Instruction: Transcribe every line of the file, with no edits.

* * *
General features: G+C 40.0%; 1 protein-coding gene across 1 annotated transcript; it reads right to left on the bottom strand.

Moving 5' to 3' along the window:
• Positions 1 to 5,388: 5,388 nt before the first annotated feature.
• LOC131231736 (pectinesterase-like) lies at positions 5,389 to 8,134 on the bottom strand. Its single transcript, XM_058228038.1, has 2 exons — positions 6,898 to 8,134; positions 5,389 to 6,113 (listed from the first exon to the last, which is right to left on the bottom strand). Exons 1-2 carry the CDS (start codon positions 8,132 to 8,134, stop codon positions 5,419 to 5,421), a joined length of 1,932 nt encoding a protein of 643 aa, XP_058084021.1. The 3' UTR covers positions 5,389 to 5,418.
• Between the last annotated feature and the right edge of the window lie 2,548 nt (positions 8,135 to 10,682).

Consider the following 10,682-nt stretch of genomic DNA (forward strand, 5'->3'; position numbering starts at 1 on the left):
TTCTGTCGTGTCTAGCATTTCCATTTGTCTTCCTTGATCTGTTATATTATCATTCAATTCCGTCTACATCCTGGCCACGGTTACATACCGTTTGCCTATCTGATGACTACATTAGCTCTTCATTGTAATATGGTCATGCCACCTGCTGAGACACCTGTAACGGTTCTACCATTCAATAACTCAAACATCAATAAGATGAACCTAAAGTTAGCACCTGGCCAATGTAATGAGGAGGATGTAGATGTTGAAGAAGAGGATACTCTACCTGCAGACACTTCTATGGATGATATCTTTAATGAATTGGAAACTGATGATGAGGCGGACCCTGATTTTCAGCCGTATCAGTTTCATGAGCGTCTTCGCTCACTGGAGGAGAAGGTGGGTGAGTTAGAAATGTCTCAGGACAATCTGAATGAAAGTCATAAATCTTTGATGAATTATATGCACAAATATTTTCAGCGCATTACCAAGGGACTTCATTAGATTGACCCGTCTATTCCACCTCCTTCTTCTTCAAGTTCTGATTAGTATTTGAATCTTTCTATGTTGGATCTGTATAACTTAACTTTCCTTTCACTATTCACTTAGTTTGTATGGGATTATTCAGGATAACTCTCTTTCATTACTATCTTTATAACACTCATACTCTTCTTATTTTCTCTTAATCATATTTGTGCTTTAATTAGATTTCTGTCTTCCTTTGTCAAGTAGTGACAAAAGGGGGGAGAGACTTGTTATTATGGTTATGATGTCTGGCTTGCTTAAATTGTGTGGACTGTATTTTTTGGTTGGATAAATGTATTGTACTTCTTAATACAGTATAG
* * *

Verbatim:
General features: G+C 40.0%; 1 protein-coding gene across 1 annotated transcript; it reads right to left on the bottom strand.

Moving 5' to 3' along the window:
• Positions 1 to 5,388: 5,388 nt before the first annotated feature.
• LOC131231736 (pectinesterase-like) lies at positions 5,389 to 8,134 on the bottom strand. Its single transcript, XM_058228038.1, has 2 exons — positions 6,898 to 8,134; positions 5,389 to 6,113 (listed from the first exon to the last, which is right to left on the bottom strand). Exons 1-2 carry the CDS (start codon positions 8,132 to 8,134, stop codon positions 5,419 to 5,421), a joined length of 1,932 nt encoding a protein of 643 aa, XP_058084021.1. The 3' UTR covers positions 5,389 to 5,418.
• Between the last annotated feature and the right edge of the window lie 2,548 nt (positions 8,135 to 10,682).

Consider the following 10,682-nt stretch of genomic DNA (forward strand, 5'->3'; position numbering starts at 1 on the left):
TTCTGTCGTGTCTAGCATTTCCATTTGTCTTCCTTGATCTGTTATATTATCATTCAATTCCGTCTACATCCTGGCCACGGTTACATACCGTTTGCCTATCTGATGACTACATTAGCTCTTCATTGTAATATGGTCATGCCACCTGCTGAGACACCTGTAACGGTTCTACCATTCAATAACTCAAACATCAATAAGATGAACCTAAAGTTAGCACCTGGCCAATGTAATGAGGAGGATGTAGATGTTGAAGAAGAGGATACTCTACCTGCAGACACTTCTATGGATGATATCTTTAATGAATTGGAAACTGATGATGAGGCGGACCCTGATTTTCAGCCGTATCAGTTTCATGAGCGTCTTCGCTCACTGGAGGAGAAGGTGGGTGAGTTAGAAATGTCTCAGGACAATCTGAATGAAAGTCATAAATCTTTGATGAATTATATGCACAAATATTTTCAGCGCATTACCAAGGGACTTCATTAGATTGACCCGTCTATTCCACCTCCTTCTTCTTCAAGTTCTGATTAGTATTTGAATCTTTCTATGTTGGATCTGTATAACTTAACTTTCCTTTCACTATTCACTTAGTTTGTATGGGATTATTCAGGATAACTCTCTTTCATTACTATCTTTATAACACTCATACTCTTCTTATTTTCTCTTAATCATATTTGTGCTTTAATTAGATTTCTGTCTTCCTTTGTCAAGTAGTGACAAAAGGGGGGAGAGACTTGTTATTATGGTTATGATGTCTGGCTTGCTTAAATTGTGTGGACTGTATTTTTTGGTTGGATAAATGTATTGTACTTCTTAATACAGTATAG